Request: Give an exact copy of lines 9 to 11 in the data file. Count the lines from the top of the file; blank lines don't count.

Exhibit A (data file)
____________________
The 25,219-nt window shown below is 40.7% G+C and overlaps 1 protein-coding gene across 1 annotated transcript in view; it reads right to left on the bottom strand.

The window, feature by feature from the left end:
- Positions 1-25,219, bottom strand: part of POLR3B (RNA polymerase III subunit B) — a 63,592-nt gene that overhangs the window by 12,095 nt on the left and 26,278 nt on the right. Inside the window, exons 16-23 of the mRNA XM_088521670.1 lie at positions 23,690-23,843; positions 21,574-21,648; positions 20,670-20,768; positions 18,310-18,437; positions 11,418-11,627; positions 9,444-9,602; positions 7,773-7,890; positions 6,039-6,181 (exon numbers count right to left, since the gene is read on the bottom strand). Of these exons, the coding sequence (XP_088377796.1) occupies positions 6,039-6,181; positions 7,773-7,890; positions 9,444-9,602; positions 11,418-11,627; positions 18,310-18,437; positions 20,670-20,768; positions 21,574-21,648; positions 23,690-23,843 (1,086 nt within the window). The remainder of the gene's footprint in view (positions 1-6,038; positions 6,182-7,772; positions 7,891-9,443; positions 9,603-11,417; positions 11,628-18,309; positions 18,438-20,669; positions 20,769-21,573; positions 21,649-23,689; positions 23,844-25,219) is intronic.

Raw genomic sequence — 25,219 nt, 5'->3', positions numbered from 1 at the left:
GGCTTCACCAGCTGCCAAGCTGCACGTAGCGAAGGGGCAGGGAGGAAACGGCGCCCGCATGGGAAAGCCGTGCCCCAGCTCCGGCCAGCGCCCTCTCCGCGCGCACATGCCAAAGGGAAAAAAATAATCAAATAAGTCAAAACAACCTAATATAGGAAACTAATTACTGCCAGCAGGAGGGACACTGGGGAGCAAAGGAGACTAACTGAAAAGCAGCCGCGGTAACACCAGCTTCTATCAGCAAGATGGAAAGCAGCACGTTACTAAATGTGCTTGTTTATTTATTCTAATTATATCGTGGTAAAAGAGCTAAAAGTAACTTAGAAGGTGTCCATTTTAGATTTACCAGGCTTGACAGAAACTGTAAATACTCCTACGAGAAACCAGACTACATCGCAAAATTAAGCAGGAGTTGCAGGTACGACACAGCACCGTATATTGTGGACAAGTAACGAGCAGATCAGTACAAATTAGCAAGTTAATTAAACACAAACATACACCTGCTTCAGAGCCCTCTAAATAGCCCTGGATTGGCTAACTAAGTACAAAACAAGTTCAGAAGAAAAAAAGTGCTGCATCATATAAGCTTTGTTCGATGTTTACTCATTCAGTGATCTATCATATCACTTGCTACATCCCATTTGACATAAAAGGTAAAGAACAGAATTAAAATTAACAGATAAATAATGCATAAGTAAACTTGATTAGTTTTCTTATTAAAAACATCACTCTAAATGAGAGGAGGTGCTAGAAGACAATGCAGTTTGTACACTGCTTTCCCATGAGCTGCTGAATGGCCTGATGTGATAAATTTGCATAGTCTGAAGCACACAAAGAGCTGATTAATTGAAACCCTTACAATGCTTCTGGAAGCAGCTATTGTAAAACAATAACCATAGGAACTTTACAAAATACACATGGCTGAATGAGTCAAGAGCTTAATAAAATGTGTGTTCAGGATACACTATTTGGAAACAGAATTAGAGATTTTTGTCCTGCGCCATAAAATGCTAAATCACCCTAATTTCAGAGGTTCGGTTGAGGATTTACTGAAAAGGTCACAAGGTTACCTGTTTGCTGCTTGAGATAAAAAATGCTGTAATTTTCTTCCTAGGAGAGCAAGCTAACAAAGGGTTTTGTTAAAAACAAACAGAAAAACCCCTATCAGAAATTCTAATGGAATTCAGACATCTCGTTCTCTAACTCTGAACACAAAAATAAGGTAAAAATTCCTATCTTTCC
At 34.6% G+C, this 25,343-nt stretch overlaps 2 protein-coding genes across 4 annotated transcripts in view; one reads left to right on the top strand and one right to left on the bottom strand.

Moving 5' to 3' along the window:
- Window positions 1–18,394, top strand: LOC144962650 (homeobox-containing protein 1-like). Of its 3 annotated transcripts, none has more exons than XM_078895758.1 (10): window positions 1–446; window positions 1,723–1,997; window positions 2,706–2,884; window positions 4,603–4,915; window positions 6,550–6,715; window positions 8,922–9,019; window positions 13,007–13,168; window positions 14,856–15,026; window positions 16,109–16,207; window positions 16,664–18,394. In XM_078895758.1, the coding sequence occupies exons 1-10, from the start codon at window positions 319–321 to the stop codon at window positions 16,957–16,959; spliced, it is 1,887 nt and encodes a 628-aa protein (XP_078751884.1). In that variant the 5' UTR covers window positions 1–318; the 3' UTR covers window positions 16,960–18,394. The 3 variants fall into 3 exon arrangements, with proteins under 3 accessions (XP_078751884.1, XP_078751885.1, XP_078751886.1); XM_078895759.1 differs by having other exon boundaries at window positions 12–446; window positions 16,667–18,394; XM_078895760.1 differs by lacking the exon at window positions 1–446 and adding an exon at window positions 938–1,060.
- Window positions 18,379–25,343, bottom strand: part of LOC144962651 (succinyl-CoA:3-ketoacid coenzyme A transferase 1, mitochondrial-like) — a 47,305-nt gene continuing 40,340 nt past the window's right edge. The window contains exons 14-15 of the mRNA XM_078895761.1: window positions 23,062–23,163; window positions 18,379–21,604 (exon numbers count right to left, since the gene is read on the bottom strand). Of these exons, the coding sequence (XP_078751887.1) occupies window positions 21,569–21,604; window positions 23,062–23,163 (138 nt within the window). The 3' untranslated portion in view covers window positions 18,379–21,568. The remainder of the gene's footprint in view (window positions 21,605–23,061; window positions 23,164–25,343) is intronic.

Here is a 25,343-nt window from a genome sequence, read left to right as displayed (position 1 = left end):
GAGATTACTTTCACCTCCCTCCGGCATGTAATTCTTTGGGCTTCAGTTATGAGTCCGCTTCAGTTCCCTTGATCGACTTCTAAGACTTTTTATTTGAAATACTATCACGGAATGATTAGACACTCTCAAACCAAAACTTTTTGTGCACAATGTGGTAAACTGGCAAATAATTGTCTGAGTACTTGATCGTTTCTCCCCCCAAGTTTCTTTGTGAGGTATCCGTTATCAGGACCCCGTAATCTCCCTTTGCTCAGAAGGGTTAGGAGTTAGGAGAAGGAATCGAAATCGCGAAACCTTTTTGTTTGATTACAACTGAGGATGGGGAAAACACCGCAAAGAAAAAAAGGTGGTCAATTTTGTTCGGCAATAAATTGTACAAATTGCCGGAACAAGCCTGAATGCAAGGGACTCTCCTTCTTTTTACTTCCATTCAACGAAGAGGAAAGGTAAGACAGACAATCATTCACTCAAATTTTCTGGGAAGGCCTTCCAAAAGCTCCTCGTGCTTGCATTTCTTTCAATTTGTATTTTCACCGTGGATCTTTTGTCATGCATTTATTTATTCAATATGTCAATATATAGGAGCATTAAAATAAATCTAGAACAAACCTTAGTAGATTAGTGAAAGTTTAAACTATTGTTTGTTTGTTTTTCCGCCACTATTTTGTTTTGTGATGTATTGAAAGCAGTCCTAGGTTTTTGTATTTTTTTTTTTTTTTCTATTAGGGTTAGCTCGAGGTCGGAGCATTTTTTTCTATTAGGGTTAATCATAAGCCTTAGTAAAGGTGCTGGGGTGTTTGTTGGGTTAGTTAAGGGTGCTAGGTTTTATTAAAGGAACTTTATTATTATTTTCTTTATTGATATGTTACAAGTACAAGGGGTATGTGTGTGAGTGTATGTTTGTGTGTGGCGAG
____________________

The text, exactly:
- Window positions 18,379–25,343, bottom strand: part of LOC144962651 (succinyl-CoA:3-ketoacid coenzyme A transferase 1, mitochondrial-like) — a 47,305-nt gene continuing 40,340 nt past the window's right edge. The window contains exons 14-15 of the mRNA XM_078895761.1: window positions 23,062–23,163; window positions 18,379–21,604 (exon numbers count right to left, since the gene is read on the bottom strand). Of these exons, the coding sequence (XP_078751887.1) occupies window positions 21,569–21,604; window positions 23,062–23,163 (138 nt within the window). The 3' untranslated portion in view covers window positions 18,379–21,568. The remainder of the gene's footprint in view (window positions 21,605–23,061; window positions 23,164–25,343) is intronic.

Here is a 25,343-nt window from a genome sequence, read left to right as displayed (position 1 = left end):
GAGATTACTTTCACCTCCCTCCGGCATGTAATTCTTTGGGCTTCAGTTATGAGTCCGCTTCAGTTCCCTTGATCGACTTCTAAGACTTTTTATTTGAAATACTATCACGGAATGATTAGACACTCTCAAACCAAAACTTTTTGTGCACAATGTGGTAAACTGGCAAATAATTGTCTGAGTACTTGATCGTTTCTCCCCCCAAGTTTCTTTGTGAGGTATCCGTTATCAGGACCCCGTAATCTCCCTTTGCTCAGAAGGGTTAGGAGTTAGGAGAAGGAATCGAAATCGCGAAACCTTTTTGTTTGATTACAACTGAGGATGGGGAAAACACCGCAAAGAAAAAAAGGTGGTCAATTTTGTTCGGCAATAAATTGTACAAATTGCCGGAACAAGCCTGAATGCAAGGGACTCTCCTTCTTTTTACTTCCATTCAACGAAGAGGAAAGGTAAGACAGACAATCATTCACTCAAATTTTCTGGGAAGGCCTTCCAAAAGCTCCTCGTGCTTGCATTTCTTTCAATTTGTATTTTCACCGTGGATCTTTTGTCATGCATTTATTTATTCAATATGTCAATATATAGGAGCATTAAAATAAATCTAGAACAAACCTTAGTAGATTAGTGAAAGTTTAAACTATTGTTTGTTTGTTTTTCCGCCACTATTTTGTTTTGTGATGTATTGAAAGCAGTCCTAGGTTTTTGTATTTTTTTTTTTTTTTCTATTAGGGTTAGCTCGAGGTCGGAGCATTTTTTTCTATTAGGGTTAATCATAAGCCTTAGTAAAGGTGCTGGGGTGTTTGTTGGGTTAGTTAAGGGTGCTAGGTTTTATTAAAGGAACTTTATTATTATTTTCTTTATTGATATGTTACAAGTACAAGGGGTATGTGTGTGAGTGTATGTTTGTGTGTGGCGAG